A brief listing of computer related standards setting organizations. This list gout out of hand very quickly. For an excellent list of standards setting organizations, see Diffuse.org and A Concise Guide to the Major Internet Bodies [2005-03-08].


'an industry association founded in 1961 and dedicated to the standardization of Information and Communication Technology (ICT) Systems.'

'Before 1994 it was known as ECMA - European Computer Manufacturers Association.'

Index of Ecma Standards.
ICANN.org. Internet Corporation for Assigned Names and Numbers.

ICANN is "the non-profit corporation that was formed to assume responsibility for the IP address space allocation, protocol parameter assignment, domain name system management, and root server system management functions previously performed under U.S. Government contract by IANA and other entities." [Ref ICANN 2003/05/30]
IEEE.org. Institute of Electrical and Electronics Engineers, Inc.

"The IEEE (Eye-triple-E) is a non-profit, technical professional association of more than 380,000 individual members in 150 countries. The full name is the Institute of Electrical and Electronics Engineers, Inc., although the organization is most popularly known and referred to by the letters I-E-E-E." [Ref IEEE 2003/05/30]
A U.S. organization that issues protocols and standards for electrical and electronic devices, telecommunications, and network communications.

A significant subset of their standards is the 802 group:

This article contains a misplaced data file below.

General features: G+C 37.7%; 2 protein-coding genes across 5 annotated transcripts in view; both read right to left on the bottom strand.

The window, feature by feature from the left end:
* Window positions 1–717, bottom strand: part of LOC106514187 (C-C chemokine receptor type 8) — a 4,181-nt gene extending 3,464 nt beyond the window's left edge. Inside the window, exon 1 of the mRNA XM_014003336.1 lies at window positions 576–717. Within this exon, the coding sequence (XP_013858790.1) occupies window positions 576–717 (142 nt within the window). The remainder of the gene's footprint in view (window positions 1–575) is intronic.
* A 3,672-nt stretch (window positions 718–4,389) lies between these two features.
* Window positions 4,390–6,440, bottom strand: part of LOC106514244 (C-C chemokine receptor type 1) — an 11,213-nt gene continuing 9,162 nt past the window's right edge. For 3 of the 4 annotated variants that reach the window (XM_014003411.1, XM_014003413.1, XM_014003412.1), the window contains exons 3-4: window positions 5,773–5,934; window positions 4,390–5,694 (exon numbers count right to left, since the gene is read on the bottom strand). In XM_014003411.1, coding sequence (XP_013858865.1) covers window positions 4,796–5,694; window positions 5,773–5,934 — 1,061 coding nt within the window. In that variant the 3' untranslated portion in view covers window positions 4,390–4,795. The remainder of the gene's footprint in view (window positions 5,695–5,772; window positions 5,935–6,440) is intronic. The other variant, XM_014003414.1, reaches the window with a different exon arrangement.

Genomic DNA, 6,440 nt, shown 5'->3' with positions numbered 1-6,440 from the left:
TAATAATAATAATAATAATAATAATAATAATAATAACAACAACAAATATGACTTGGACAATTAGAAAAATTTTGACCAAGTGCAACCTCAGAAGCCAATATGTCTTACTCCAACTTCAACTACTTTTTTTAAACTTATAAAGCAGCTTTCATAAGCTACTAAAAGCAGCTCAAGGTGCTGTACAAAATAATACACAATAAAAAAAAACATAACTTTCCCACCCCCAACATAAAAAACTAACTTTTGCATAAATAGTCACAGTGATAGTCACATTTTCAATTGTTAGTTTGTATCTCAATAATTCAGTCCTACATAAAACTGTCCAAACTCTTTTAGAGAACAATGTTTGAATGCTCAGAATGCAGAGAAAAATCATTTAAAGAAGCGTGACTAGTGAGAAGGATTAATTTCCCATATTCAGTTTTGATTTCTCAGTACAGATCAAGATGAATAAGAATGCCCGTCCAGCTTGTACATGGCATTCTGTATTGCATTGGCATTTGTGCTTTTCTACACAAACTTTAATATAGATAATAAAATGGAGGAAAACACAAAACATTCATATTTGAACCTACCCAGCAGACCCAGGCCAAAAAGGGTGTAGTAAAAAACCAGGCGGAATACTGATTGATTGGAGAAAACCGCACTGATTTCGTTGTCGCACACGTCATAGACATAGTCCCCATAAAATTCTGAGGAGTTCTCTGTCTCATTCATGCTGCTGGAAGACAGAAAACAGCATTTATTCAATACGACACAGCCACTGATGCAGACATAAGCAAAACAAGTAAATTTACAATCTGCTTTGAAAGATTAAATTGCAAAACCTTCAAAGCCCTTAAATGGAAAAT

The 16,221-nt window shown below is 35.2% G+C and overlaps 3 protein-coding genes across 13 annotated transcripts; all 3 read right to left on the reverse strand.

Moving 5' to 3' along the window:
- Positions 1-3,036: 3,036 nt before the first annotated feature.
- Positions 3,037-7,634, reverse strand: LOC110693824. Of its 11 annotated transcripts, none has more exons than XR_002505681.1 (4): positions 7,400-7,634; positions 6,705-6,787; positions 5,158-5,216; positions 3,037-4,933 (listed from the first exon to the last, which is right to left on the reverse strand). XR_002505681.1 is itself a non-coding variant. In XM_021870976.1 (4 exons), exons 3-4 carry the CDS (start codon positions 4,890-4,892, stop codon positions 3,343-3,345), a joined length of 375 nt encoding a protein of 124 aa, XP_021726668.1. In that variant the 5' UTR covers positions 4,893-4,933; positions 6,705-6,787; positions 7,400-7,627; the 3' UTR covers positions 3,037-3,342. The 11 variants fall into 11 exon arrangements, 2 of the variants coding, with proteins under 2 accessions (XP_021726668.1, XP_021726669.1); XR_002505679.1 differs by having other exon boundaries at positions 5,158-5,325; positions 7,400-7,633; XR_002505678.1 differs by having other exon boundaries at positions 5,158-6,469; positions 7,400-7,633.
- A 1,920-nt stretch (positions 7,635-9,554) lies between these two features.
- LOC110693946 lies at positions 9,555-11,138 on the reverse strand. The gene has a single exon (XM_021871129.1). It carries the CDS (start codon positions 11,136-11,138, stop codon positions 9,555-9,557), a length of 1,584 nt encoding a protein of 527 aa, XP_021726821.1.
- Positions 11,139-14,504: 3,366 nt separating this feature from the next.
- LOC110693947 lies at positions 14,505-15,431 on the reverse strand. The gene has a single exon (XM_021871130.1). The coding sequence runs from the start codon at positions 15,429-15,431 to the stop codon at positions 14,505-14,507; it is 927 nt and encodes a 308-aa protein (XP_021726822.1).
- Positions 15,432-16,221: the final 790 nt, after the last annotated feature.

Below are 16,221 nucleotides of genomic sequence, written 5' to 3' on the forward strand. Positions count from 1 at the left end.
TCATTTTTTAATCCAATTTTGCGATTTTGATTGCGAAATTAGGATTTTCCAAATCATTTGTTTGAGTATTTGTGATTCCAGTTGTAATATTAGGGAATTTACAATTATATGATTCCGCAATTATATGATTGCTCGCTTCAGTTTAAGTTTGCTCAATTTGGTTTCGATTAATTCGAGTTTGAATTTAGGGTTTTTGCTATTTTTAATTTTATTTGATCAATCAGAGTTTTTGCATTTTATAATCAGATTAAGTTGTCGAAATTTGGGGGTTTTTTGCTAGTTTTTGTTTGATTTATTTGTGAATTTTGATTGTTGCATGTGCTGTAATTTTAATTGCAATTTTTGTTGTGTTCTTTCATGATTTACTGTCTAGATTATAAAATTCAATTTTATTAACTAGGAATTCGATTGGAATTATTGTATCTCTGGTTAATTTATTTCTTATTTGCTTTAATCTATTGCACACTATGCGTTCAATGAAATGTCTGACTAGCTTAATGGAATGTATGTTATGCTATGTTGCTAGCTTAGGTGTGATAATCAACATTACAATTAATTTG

• 802.1 Internetworking.
  • 802.2 LLC (Logical Link Control).
  • 802.3 Ethernet LANs (Local Area Network), i.e. CSMA/CD (Carrier-Sense Multiple Access with Collision Detection) or 10BASE-T.
    • 802.3z 1000BASE-T or gigabit Ethernet.
  • 802.4 Token Bus LAN.
  • 802.5 Token Ring LAN.
  • 802.6 MAN (Metropolitan Area Network).
  • 802.7 Broadband Technical Advisory Group.
  • 802.8 Fiber Optic Technical Advisory Group.
  • 802.9 Integrated Voice and Data Networks.
  • 802.10 Network Security.
  • 802.11 Wireless LANs. 1 or 2 Mb/s transmission in the 2.4 GHz band using either FHSS (Frequency Hopping Spread Spectrum) or DSS (Direct Sequence Spread Spectrum). 802.11 and its descendents (802.11a, etc.) are aka Wi-Fi.
    • 802.11a. Up to 54 Mb/s in the 5.5 GHz band. 802.11a uses an orthogonal frequency division multiplexing encoding scheme rather than FHSS or DSSS.
    • 802.11b. Aka 802.11 High Rate. Up to 11 Mb/s transmission (with a fallback to 5.5, 2 and 1 Mb/s) in the 2.4 GHz band. 802.11b uses only DSSS.
    • 802.11g. Up to 54 Mb/s in the 2.4 GHz band. This standard should be approved by 2003/07.